HL Deb 27 October 1920 vol 42 cc55-6

My Lords, a Motion* stands on the Paper in the name of my noble friend Earl Curzon relative to the Emergency Powers Bill. That Bill will not reach your Lordships to-day, as had been anticipated, and the Motion, therefore, will not now be moved. But if the Bill passes through the House of Commons to-day Lord Curzon will submit the Motion to-morrow in the terms as set down on the Paper.


I should like to ask the noble Earl whether the Government are not prepared to consider the necessity of making any such Motion to-morrow at all. I do not wish now to discuss the merits of such a Motion, but it is obviously based on the view that a Bill of this importance can pass through this House in all its stages at one sitting, and that our deliberations upon it are merely nominal. A moment of very great national emergency might justify such a course, but I trust that the noble Earl will consult with those for whom he acts in this matter and consider whether it is desirable that the House should be asked to take such a step or should be subjected to the necessity of challenging a Motion for the purpose in the circumstances as they exist to-day.


My noble and learned friend is aware that one does not know at the moment exactly how matters stand in relation to industrial disputes or may stand in twenty-four hours time. I am sure that what Lord Buckmaster has said is very relevant to the discussion. All I now inform your Lordships of is the *The Motion on the Paper was as follows:—In the event of a Message from the Commons being received that they have passed the Emergency Powers Bill, The Lord President (Earl Curzon of Kedleston) to move that Standing Orders Nos. XXI and XXXIX be considered in order to their being suspended for this day's sitting so that the said Bill have precedence of the other Notices and Orders of the Day, and that it may be passed through all its stages. proposal of the Government to put this down for discussion to-morrow, when that point, of course, will be one of the most relevant matters of debate.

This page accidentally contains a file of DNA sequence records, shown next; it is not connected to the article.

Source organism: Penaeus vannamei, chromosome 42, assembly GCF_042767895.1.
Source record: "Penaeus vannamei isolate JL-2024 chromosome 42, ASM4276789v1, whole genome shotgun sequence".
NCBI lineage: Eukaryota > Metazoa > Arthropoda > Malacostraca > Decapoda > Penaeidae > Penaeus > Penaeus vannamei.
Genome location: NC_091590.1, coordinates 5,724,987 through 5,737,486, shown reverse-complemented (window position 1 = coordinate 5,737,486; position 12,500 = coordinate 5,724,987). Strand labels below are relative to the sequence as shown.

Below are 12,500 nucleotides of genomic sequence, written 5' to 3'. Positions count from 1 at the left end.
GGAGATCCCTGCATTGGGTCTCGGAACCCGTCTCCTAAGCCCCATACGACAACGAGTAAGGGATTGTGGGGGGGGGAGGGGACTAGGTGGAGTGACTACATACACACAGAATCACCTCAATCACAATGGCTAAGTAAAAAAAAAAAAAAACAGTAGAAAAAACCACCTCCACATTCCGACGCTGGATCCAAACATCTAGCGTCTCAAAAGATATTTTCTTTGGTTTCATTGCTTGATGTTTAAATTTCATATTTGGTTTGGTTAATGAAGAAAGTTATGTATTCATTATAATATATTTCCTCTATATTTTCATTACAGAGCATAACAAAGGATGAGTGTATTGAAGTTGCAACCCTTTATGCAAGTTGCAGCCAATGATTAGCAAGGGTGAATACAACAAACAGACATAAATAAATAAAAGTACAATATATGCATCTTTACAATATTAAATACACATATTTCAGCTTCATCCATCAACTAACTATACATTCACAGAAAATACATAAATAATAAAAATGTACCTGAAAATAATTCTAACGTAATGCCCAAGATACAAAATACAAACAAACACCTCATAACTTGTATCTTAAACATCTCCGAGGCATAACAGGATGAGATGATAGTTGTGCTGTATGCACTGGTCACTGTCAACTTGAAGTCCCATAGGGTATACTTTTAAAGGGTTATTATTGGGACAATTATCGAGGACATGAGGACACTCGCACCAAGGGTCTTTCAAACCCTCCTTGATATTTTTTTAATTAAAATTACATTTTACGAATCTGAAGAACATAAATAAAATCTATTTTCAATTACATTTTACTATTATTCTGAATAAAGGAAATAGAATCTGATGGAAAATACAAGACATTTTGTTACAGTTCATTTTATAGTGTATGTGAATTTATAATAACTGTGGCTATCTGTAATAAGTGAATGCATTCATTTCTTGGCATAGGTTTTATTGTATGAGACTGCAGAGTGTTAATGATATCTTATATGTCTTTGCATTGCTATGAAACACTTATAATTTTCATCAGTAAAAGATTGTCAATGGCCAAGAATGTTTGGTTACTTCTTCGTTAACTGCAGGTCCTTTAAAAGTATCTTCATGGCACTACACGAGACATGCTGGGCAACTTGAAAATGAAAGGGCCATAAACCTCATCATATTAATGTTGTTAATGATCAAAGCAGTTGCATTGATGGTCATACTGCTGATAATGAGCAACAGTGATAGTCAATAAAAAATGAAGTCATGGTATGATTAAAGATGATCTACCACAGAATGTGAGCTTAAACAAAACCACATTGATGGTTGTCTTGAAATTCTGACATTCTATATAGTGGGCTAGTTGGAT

As my noble friend opposite is well aware, speaking for myself and a good many other noble Lords, we do not desire to interfere for a moment with any course which the Government think it necessary to take in the public safety, and we should be prepared to advise your Lordships to assent to a Government Motion such as this if it be really absolutely necessary. We shall put it, as it were, upon the honour of the Government not to ask us to pass any such measure without proper consideration unless they can assure your Lordships that it is absolutely necessary in the public safety. No mere question of hurrying business through ought to be a good reason for suspending the usual operation of your Lordships' deliberations in a matter of this importance. As far as I am concerned, I am not aware that I wish to be responsible for any Amendment to the Bill. I have never seen it, and do not know what form it takes at the present time. But I think the perpetual suspension of the Standing Orders of this House is a great mistake, and should be avoided if possible. Therefore we shall have to rely upon the word of the Government to assure us that the thing is vitally necessary.

Back to